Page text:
(do watch this in 1080p setting if you can – you won’t regret it!)
Sony created this advert for their ‘Bravia’ TV range. The two and a half minute film first hit UK screens in 2005 (which really doesn’t feel like that long ago!) and, despite its length, is probably one of my favourite adverts of all time. Jessica Seddon chose to analyse the ad this time last year; this is my attempt at a re-analysis.
The first thought that comes to mind whilst watching this ad is that it is highly unusual (obviously it’s not everyday that you seen a gazillion brightly coloured balls shooting down a suburban street…). It immediately demands the viewer’s attention. Interest is piqued in the ad as it is not obvious what is being advertised – in fact, we only discover this right at the end of the commercial. Unusual messages or requests such as this induce positive feelings towards the product (Santos, Leve, and Pratkanis, 1994).
The ad relies heavily on association and metaphor to sell the product. For instance, the colour of the balls as compared with the street scene creates contrast, and is used as a metaphor for the product; it implies that this is what the TV will provide, as exemplified by the slogan, “colour. Like no other”. Extended metaphors such as the one examined in this ad are highly persuasive (Sopory and Dillard, 2002). People (and animals) in the ad stop to take in the unlikely scene unfolding in front of them. Through classical conditioning this associates the traits ‘unusual’ and ‘creative’ with the product – the message is that if the consumer buys the TV, their life will become a little less ordinary. This boosts positive affect towards the product (Kim, Lim, and Bhargava, 1998), increasing the likelihood of compliance (or rather, buying the TV).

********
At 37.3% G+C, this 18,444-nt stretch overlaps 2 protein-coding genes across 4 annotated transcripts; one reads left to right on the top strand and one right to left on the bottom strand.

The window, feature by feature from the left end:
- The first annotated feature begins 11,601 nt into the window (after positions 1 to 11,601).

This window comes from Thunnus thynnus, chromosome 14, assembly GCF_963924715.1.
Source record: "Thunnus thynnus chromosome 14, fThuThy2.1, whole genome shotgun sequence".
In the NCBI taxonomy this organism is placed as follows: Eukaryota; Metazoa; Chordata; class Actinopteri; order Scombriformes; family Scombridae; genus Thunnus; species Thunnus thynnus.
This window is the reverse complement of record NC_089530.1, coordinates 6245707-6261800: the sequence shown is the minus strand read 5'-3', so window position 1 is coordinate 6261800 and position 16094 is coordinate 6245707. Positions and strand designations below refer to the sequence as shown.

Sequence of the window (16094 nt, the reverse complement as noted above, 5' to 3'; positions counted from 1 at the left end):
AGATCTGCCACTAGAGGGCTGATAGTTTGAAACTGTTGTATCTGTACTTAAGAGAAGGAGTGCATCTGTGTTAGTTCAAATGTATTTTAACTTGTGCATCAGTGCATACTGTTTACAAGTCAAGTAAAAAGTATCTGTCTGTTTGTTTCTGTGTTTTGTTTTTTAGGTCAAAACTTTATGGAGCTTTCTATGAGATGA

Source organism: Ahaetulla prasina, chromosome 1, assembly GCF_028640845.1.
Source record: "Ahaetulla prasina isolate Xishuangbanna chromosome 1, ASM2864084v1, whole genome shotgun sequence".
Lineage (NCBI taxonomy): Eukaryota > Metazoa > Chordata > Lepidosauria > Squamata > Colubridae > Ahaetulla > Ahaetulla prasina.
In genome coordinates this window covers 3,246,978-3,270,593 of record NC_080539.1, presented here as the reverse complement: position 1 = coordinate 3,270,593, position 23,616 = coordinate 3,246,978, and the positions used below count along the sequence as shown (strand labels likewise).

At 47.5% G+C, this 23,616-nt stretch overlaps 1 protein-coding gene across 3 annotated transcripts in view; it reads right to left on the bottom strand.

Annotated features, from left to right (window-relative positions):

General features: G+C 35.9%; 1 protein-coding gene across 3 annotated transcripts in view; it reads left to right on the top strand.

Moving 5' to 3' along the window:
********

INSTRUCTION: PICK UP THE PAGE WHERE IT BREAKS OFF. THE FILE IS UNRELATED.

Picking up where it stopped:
Sony also makes use of some creativity templates, as identified by Goldenberg, Mazursky and Solomon (1999). The “competition” template is used clearly in the slogan “like no other” – Sony are implying that there is no TV that exists which can compete with the quality of the Bravia. The “extreme situation” template is evident with the use of the brightly coloured balls - the key attribute of the product, colour, is enhanced and exaggerated.
The advert leaves the consumer with many questions, such as, “was that real?”, and if so, “how did they do it?”, which leads another pertinent question: “how did they get permission to do that?” For that reason, it really leaves a lasting impression on the idle TV watcher’s mind.
And if you were wondering: yes, the bouncy balls are real. Yes, they are crazy. And no, I’m not sure how they got permission to do this. But this video might clear things up a little…
Kim, J., Lim, J. S., & Bhargave, M. (1998). The role of affect in attitude formation: A classical conditioning approach. Journal of the Academy of Marketing Science, 26, 143-152.
Goldenberg, J., Mazursky, D., & Solomon, S. (1999). The fundamental templates of quality ads. Marketing Science, 18, 333-351.
Santos, M. D., Leve, C., & Pratkanis, A. R. (1994). Hey buddy, can you spare seventeen cents? Mindful persuasion and the pique technique. Journal of Applied Social Psychology, 24, 755-764.
Sopory, P., & Dillard, J. P. (2002). The persuasive effects of metaphor: A meta-analysis. Human Communication Research, 28, 382-419.
Lauren Rosewarne (Blog 2)